The other 40% of cases result from the hereditary type, which can be familial or sporadic. In familial hereditary retinoblastoma, a parent, sibling, or other family member has a history of retinoblastoma. “The familiar form tends to get picked up earlier because the parents are knowledgeable about the disease and so the tumor tends to be smaller,” said Olson, “although that’s not always the case.”
He emphasized that parents should have their child’s eyes checked if there are any problems at all. “If you see anything wrong, such as lazy eye, or the eye turning out, or whatever, it’s probably worthwhile to tell the pediatrician and have an ophthalmologist look at it,” he said. “It can be the first sign of retinoblastoma.”
Once in a while, people take a photo of a child, see the white reflection, and realize something isn’t right. “It doesn’t happen that often, but in Asher’s case, it was very useful,” Olson noted. “Taking photos with a phone is so easy now, and of course people are going to take pictures of their kids.”
That said, Olson isn’t advocating that parents use iPhones to intentionally screen their children for retinoblastoma themselves.
Rocking the Cradle With an App
Bryan F. Shaw, PhD, a professor of chemistry at Baylor University, Waco, Texas, takes another view on this. His son, Noah, was diagnosed with retinoblastoma when he was 4 months old. Although Noah survived the disease, his eye could not be saved.
The diagnosis was made during an eye exam. Shaw noticed the pale reflection from the back of the eyeball, which suggested the presence of a tumor. He wondered if that same reflection was apparent in flash photos taken when his son was younger. His hunch was correct ― the “white glow” was noticeable in pictures that had been taken when Noah was just 12 days old.
Both of Noah’s eyes were affected. “By then he was 4 months old, and we couldn’t save his right eye,” said Shaw. “If he had been diagnosed earlier, he would have needed less treatment in the right eye.”
Because retinoblastoma and other infant eye abnormalities are often first noticed in photographs, especially now with digital photography, which allows hundreds if not thousands of pictures to be taken easily, he decided to create software that could scan photos for the “white glow” and thus aid earlier detection.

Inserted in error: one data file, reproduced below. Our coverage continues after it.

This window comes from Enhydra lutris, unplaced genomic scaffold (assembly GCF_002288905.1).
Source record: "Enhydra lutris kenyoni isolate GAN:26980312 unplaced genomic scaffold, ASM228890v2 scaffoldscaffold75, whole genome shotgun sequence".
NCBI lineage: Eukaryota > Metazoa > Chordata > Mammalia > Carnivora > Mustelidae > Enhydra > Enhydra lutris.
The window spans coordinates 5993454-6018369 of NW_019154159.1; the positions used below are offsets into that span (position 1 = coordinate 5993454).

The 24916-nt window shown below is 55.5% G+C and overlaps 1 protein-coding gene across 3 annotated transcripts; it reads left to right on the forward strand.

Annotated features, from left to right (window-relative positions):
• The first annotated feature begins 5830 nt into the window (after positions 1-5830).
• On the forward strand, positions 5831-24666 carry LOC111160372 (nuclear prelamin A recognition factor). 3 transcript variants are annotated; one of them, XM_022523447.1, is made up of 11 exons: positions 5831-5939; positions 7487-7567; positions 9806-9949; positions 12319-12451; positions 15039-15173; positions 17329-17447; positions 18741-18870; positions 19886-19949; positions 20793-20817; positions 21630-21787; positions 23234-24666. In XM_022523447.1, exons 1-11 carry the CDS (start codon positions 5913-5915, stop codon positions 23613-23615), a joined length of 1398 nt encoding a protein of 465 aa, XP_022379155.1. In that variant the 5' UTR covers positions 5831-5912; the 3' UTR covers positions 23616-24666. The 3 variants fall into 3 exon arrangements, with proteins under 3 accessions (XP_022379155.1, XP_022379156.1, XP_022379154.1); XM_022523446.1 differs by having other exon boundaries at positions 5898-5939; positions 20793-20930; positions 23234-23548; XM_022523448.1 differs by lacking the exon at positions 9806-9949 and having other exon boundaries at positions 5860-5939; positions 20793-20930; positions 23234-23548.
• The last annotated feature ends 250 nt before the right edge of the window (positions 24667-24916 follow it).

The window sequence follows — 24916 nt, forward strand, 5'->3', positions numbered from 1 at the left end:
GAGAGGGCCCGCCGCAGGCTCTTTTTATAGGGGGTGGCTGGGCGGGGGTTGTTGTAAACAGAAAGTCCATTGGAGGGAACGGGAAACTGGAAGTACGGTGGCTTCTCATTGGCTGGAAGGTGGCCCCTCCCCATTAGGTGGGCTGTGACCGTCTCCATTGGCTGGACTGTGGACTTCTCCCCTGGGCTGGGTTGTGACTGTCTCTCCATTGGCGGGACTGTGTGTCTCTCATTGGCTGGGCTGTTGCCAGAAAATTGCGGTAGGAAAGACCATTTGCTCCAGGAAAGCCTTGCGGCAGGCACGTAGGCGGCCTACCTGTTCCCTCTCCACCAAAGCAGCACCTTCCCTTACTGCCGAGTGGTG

But why the need for an app? Why not just use a camera?
“It’s simple,” Shaw explained. “Sometimes you get a gray pupil instead of a white one, and you have to blow the picture up. Or the baby’s eyes aren’t open far enough, or you have to keep taking photos to try to capture the pupils.
“Importantly,” he continued, “you may need to take a lot of photos before it shows up or is noticeable. If you take two photos, you may only catch it in one. We needed to come up with machine learning algorithms that can detect this white eye in photographs, and software that can be embedded into social networking accounts and smartphones.”
Shaw and his team, which included Mukai, ultimately developed an app for the smartphone called CRADLE (Computer Assisted Detector Lekocoria). “It uses artificial intelligence and computer learning to detect leukocoria in snapshops taken with the phone,” said Mukai. “It can screen all of the snapshots in your album every month, and in addition, it can be used live to screen for leukocoria. It is available for free on both iPhone and Android platforms.”
To test the app, they analyzed more than 50,000 pictures taken of 40 children by their parents before they enrolled in the study. The cohort included 20 children with retinoblastoma, Coats’ disease, cataract, amblyopia, or hyperopia and 20 control children. Their results showed that for 80% of children with eye disorders, the application detected leukocoria in photographs taken an average of 1.3 years before diagnosis.
When downloaded onto a smartphone or tablet, the app will scan through unsorted libraries and highlight any photographs that contain potential cases of leukocoria. It will scan automatically on Android devices, but requires activation before every use with the iPhone. When a photo of concern is detected, the app suggests that the child be taken to a doctor for examination.
Shaw noted that the app does not require connection to the internet, which protects the privacy of the user and others in their photos. It does not require images to be uploaded to a server, and it does not track user activities. The software is downloaded and scans directly on the device.
“Saying that you’re looking for cancer can be scary for parents, so I want to emphasize that this is useful to check for dozens of eye disorders that cause leukocoria,” he said. “Many don’t get detected until the child is old enough to read a Snellen chart.”
If eye disorders are detected early, then they can be treated earlier. “For instance, parents may be told that their child is delayed, but it’s due to vision,” Shaw said. “So then the child gets glasses and development improves because they can see.”
Some Delays but Doing Well
As for Asher Rock, he continues to do well, although the aggressive treatment has taken somewhat of a toll. “He developed a heart murmur, and that needs to be followed closely,” said his mother. “He also has attention-deficit disorder and some learning disabilities, which isn’t surprising.”
Asher is also behind in sports and coordination. “He’s not a fast runner and lags a little on fine motor skills,” she said. She is concerned about the amount of anesthesia that Asher has been given, because he needed to be anesthetized for each of his 54 eye exams.
“But he’s very social and loves people, and he can talk the paint off the wall!” she added. “And he loves sports and to play and is just a happy child.”